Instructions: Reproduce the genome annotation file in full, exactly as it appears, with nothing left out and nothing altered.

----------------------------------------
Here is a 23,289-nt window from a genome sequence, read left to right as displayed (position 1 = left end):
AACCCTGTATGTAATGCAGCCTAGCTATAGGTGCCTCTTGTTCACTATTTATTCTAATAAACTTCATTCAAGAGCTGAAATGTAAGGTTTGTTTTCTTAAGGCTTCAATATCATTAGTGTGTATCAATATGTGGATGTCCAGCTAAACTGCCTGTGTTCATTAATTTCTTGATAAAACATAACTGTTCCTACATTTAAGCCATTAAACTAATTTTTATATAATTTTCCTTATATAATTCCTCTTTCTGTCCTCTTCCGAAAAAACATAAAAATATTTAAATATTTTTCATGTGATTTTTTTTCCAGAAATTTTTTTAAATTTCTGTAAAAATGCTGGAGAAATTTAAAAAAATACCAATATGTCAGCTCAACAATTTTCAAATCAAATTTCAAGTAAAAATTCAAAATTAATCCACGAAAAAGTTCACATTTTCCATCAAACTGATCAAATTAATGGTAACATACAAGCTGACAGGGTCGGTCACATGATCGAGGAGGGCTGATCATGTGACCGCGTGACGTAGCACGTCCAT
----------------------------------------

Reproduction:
Here is a 23,289-nt window from a genome sequence, read left to right as displayed (position 1 = left end):
AACCCTGTATGTAATGCAGCCTAGCTATAGGTGCCTCTTGTTCACTATTTATTCTAATAAACTTCATTCAAGAGCTGAAATGTAAGGTTTGTTTTCTTAAGGCTTCAATATCATTAGTGTGTATCAATATGTGGATGTCCAGCTAAACTGCCTGTGTTCATTAATTTCTTGATAAAACATAACTGTTCCTACATTTAAGCCATTAAACTAATTTTTATATAATTTTCCTTATATAATTCCTCTTTCTGTCCTCTTCCGAAAAAACATAAAAATATTTAAATATTTTTCATGTGATTTTTTTTCCAGAAATTTTTTTAAATTTCTGTAAAAATGCTGGAGAAATTTAAAAAAATACCAATATGTCAGCTCAACAATTTTCAAATCAAATTTCAAGTAAAAATTCAAAATTAATCCACGAAAAAGTTCACATTTTCCATCAAACTGATCAAATTAATGGTAACATACAAGCTGACAGGGTCGGTCACATGATCGAGGAGGGCTGATCATGTGACCGCGTGACGTAGCACGTCCAT